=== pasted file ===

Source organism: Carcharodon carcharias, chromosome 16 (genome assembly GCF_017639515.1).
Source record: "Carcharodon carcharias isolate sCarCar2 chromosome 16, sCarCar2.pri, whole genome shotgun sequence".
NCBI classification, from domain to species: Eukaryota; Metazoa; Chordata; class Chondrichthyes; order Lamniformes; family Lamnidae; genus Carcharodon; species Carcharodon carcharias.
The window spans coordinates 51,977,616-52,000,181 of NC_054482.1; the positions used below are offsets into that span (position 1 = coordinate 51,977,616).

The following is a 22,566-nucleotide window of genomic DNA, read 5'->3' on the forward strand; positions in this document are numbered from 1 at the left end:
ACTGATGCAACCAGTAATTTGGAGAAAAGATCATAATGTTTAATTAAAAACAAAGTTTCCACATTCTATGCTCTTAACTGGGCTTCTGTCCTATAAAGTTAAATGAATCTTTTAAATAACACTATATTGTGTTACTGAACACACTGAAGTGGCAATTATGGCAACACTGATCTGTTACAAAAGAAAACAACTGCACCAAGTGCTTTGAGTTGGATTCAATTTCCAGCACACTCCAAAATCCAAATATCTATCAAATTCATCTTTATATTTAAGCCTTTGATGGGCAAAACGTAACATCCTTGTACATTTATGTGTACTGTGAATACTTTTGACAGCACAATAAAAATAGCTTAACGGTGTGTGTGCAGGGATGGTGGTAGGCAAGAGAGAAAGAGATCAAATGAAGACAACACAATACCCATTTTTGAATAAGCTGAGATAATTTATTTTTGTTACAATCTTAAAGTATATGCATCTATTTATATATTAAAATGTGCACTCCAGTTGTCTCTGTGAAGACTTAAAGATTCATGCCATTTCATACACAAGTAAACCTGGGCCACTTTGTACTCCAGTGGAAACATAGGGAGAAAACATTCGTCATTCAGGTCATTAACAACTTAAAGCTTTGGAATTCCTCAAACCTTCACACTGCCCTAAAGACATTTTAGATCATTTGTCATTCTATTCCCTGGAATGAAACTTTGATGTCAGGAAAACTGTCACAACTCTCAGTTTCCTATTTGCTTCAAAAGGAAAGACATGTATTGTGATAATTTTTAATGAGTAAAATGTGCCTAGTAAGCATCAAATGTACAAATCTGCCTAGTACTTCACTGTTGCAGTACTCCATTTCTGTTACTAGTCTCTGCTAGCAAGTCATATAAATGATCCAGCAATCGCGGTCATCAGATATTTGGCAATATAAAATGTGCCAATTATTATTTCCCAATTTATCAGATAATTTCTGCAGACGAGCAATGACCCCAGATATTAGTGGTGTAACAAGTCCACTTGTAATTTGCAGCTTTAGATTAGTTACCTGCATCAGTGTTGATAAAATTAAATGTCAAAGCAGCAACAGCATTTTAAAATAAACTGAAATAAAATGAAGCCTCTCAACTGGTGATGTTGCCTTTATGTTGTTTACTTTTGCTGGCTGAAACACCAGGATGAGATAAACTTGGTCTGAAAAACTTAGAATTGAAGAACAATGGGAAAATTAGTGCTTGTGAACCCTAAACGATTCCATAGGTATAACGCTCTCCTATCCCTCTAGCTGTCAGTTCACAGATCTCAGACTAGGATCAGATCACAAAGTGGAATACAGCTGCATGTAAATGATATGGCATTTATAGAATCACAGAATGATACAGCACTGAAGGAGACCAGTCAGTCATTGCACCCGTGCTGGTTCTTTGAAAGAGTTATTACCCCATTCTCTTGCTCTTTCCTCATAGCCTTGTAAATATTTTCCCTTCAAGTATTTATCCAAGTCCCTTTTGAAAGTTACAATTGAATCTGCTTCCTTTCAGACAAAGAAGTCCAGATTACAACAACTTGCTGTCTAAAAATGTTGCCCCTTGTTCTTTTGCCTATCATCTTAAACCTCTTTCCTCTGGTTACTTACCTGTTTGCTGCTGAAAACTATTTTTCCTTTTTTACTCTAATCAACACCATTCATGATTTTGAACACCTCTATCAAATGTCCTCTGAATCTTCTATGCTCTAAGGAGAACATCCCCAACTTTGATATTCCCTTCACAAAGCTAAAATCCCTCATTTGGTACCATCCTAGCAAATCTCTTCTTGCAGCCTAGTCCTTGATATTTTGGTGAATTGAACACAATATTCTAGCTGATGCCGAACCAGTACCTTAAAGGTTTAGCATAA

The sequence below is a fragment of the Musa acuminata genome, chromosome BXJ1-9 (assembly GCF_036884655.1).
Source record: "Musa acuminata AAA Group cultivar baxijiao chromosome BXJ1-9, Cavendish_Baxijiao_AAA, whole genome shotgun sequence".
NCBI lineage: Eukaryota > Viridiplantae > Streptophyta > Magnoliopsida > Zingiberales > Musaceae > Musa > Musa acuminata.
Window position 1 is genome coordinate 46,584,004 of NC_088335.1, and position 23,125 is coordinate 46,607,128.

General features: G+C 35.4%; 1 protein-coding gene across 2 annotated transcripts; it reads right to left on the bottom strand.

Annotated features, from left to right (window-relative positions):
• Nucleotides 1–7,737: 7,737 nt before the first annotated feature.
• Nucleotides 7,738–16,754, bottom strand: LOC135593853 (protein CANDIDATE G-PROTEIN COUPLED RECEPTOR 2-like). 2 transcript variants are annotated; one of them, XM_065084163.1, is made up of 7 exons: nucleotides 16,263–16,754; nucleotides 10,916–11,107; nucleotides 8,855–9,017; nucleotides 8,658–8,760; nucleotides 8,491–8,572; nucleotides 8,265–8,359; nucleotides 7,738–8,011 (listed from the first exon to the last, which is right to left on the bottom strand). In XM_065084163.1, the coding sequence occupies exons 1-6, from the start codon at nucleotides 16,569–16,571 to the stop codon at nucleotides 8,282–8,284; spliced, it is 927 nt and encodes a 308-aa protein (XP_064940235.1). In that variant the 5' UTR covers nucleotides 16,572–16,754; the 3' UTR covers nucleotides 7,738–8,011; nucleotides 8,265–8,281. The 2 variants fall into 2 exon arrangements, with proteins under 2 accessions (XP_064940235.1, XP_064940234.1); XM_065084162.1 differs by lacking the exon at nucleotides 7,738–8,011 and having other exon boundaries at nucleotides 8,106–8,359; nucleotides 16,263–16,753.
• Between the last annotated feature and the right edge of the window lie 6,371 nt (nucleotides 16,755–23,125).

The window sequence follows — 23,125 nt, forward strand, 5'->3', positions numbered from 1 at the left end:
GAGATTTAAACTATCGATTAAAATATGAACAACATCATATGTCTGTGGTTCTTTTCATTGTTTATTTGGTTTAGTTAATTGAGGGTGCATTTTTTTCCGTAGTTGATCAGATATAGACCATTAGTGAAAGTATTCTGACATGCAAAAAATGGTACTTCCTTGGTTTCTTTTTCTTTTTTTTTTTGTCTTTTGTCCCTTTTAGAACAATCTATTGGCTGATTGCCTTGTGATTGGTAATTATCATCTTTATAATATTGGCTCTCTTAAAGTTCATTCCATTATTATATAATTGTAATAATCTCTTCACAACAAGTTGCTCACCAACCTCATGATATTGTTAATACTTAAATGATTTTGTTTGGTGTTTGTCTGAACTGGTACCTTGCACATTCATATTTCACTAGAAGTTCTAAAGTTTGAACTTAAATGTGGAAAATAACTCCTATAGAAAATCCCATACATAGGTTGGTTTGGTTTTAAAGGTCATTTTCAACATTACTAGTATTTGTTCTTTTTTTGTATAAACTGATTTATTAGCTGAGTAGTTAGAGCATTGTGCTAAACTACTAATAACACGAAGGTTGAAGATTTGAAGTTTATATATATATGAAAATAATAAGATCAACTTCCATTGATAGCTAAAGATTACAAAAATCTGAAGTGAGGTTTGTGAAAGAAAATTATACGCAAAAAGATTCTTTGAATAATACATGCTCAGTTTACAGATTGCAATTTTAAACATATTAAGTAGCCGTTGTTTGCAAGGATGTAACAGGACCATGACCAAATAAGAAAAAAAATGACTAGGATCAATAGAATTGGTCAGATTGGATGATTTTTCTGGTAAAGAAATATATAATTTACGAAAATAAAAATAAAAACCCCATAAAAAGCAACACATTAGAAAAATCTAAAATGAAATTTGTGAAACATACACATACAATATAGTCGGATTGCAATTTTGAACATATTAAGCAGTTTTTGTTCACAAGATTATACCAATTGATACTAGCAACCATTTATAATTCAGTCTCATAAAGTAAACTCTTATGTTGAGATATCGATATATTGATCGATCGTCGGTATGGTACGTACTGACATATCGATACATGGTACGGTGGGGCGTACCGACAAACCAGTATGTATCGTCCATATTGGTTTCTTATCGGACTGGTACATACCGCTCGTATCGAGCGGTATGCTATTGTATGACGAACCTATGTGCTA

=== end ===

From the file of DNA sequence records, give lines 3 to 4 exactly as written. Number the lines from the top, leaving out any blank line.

NCBI classification, from domain to species: Eukaryota; Metazoa; Chordata; class Chondrichthyes; order Lamniformes; family Lamnidae; genus Carcharodon; species Carcharodon carcharias.
The window spans coordinates 51,977,616-52,000,181 of NC_054482.1; the positions used below are offsets into that span (position 1 = coordinate 51,977,616).